Similarly I didn’t realize that in some cases both players can be in Stage III simultaneously. Imagine a RDW mirror in top deck mode when one player is on two and one player is on three… The field of battle is agreed upon and both players are a topdeck away from ending the game, yet there are limited—and different—relevant pulls for each.

I would generally err on the side of choosing decks with powerful and relatively easy to access Stage Three capabilities, because Stage Three typically trumps the bejeezus out of Stage Two. A few years ago before the return of Mana Leak to Standard, the various Jace Beleren / Mulldrifter decks would dodge, bob, and weave around each other’s Cryptic Commands, when in fact getting “two-for-one” with a Cryptic Command (even against a “relevant card”) was among the worst things you could do in Stage Two if it meant having one fewer Cryptic Command to defend the Cruel Ultimatum in Stage Three. 

Part of our maturity in understanding the implications of this theory is to realize the similarity between multiple fast, flipped Insectile Aberrations (Stage Three-forcing, even if they leave a fairly large number of still-relevant cards) and a resolved Primeval Titan. It’s harder to access a Primeval Titan than an Insectile Aberration, maybe, but it also reduces the number of relevant things you can do back. One of my favorite things about the last time I was in the SCGLive booth (where I will be again tomorrow!) was watching Christian Valenti beat Brian Sondag that one game.

I loved Sondag’s Wolf Run Ramp deck, and I knew it was going to be the breakout… What I loved was how Valenti knew exactly how he had to play—and how he had to get lucky—to stay alive. He removed the offending Titan and drew and/or Snapcaster Maged every Doom Blade in his deck to stay ahead of what should have been an inevitable Inkmoth Nexus brigade. Was Brian dictating the field of battle? Hell yeah! But Christian knew his outs and played inspiringly to them.

Think about a first turn Birds of Paradise, second turn Sword of War and Peace. You don’t typically think of the G/R Jackie Lee beatdown deck as unfair or broken. The reasons are that Bird/Sword/swing isn’t necessarily her Plan A. She has all kinds of stuff that gives you the opportunity to interact. You can Flashfreeze a Huntmaster of the Fells, Doom Blade a Hellrider, and so on. Even Birds/Sword/swing gives you play. You can Gut Shot the Birds up to and in response to the Sword equip. Despite its post-equip resistance to Shocks and so on, you can still Vapor Snag the pieces out of it, Oblivion Ring the offending Sword, or apply a judicious slice of Divine Offering.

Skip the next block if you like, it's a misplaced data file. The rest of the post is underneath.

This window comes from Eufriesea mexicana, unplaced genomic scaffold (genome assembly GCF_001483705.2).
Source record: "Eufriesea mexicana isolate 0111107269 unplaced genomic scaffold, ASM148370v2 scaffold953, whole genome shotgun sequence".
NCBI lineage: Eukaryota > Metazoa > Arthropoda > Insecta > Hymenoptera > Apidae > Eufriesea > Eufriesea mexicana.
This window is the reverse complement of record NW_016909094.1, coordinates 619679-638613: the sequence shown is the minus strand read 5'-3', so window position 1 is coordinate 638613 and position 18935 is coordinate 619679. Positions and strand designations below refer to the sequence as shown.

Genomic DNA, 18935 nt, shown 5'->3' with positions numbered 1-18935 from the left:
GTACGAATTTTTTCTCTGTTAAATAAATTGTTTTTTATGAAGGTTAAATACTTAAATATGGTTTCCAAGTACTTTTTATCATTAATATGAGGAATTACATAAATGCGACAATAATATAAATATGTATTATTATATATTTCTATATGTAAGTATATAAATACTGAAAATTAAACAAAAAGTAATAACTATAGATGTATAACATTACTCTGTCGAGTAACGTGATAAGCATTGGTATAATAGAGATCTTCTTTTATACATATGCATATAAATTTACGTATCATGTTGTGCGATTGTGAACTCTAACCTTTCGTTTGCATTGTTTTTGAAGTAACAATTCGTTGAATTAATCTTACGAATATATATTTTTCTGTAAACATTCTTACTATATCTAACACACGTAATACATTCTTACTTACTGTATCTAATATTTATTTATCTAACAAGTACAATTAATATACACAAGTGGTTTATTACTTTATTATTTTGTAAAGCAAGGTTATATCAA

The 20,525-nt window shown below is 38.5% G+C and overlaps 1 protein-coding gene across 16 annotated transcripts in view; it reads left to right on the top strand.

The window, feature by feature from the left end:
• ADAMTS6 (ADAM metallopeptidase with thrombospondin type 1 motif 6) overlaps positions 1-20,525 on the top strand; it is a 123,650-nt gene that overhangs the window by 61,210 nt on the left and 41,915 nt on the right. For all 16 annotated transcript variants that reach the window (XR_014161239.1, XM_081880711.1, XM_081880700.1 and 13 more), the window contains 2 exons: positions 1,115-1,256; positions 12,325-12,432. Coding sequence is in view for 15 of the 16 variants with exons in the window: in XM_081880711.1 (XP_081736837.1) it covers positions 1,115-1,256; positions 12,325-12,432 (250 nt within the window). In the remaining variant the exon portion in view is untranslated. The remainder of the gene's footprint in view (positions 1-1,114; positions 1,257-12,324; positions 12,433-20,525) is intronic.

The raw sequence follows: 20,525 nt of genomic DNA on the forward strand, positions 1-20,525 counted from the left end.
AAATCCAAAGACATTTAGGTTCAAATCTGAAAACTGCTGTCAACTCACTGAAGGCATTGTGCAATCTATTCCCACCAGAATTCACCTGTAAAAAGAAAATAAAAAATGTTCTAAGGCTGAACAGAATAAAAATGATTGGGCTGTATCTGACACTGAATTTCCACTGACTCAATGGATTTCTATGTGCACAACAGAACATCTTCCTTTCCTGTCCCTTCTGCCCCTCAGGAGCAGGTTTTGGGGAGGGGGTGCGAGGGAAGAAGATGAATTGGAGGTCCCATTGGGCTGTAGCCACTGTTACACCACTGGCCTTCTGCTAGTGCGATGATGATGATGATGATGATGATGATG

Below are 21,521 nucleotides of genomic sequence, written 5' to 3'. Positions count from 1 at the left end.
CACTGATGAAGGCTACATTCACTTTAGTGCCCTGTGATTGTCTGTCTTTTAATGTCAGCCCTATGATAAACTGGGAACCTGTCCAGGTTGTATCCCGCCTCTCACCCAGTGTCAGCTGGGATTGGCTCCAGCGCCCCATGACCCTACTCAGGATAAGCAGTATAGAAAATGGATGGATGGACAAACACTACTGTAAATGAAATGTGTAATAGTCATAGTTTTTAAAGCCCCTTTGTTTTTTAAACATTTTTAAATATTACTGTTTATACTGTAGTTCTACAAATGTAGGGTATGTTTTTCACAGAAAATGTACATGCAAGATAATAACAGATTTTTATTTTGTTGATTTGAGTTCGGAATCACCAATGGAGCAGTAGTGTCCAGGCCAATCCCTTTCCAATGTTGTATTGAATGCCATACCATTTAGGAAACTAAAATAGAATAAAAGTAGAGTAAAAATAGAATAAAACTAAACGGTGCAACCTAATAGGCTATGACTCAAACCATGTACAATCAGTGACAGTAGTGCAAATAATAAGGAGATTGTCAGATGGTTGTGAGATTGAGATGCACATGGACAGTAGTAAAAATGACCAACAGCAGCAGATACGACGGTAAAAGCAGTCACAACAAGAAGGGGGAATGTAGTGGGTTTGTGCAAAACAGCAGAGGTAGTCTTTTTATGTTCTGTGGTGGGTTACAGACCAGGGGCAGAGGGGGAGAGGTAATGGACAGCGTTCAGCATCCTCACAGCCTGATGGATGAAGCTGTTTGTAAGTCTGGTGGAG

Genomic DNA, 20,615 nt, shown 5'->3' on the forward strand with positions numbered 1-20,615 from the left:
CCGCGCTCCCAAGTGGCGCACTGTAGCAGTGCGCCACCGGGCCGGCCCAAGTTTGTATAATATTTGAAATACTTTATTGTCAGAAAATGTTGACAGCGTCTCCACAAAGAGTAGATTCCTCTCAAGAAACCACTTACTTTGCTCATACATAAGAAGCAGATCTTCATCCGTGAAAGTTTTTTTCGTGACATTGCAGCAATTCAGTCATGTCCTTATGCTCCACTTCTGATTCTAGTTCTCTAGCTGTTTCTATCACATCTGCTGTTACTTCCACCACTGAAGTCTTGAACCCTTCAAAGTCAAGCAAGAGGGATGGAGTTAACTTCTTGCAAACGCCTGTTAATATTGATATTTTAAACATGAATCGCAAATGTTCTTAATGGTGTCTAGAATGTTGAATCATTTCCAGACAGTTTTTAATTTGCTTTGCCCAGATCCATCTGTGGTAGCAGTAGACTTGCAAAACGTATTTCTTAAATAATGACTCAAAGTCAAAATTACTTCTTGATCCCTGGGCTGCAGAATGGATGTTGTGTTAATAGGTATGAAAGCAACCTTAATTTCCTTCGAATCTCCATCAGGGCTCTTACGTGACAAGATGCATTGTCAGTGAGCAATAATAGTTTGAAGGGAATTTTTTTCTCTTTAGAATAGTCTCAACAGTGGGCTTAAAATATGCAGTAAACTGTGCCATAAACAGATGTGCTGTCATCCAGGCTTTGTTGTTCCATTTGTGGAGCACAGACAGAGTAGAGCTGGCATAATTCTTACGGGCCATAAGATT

So we don’t get all upset, necessarily, with Jackie’s deck… But one of the things that does make it compelling is that when you don’t have the immediate answer to Bird/Sword/swing… You’re just dead.

Stage Theory teaches us that you want to be picking decks that have these easy vectors to dictating the field of battle; ones like Delver and G/R Aggro are deceptive in their combo-like ability to slide from turn 1 to Stage Three quickly.

Now the other thing to think about is how Stage Theory can help us pick the best play. This is less developed than some other aspects, but I think it can be instructive. We know that stage advantage is highly predictive of victory. Stage Three versus Stage Two… Stage Two is in trouble. Stage Two versus Stage One… Stage Two is playing Magic and Stage One is trying to figure out how to get to Stage Two. It follows, I think, that between two similar plays, the better one is probably the one that 1) (and per Jon Finkel) preserves the most options, but 2) either best advances your Stage or deters the advancement of the opponent’s.

That first part probably says more than it seems, as there are implications about resource commitment when we start talking about option preservation, but I trust the strategic point is probably still pretty clear. Just think about the order that most green decks deploy their cards… Typically best acceleration first in an effort to jump a stage. Or think about how the best beatdown deck designer of all time—Tsuyoshi Fujita—so often constructed his decks to get a fast advantage while keeping opponents on their heels mana-wise. He wanted to keep a brother down [in stage].


* http://www.icv2.com/articles/news/22100.html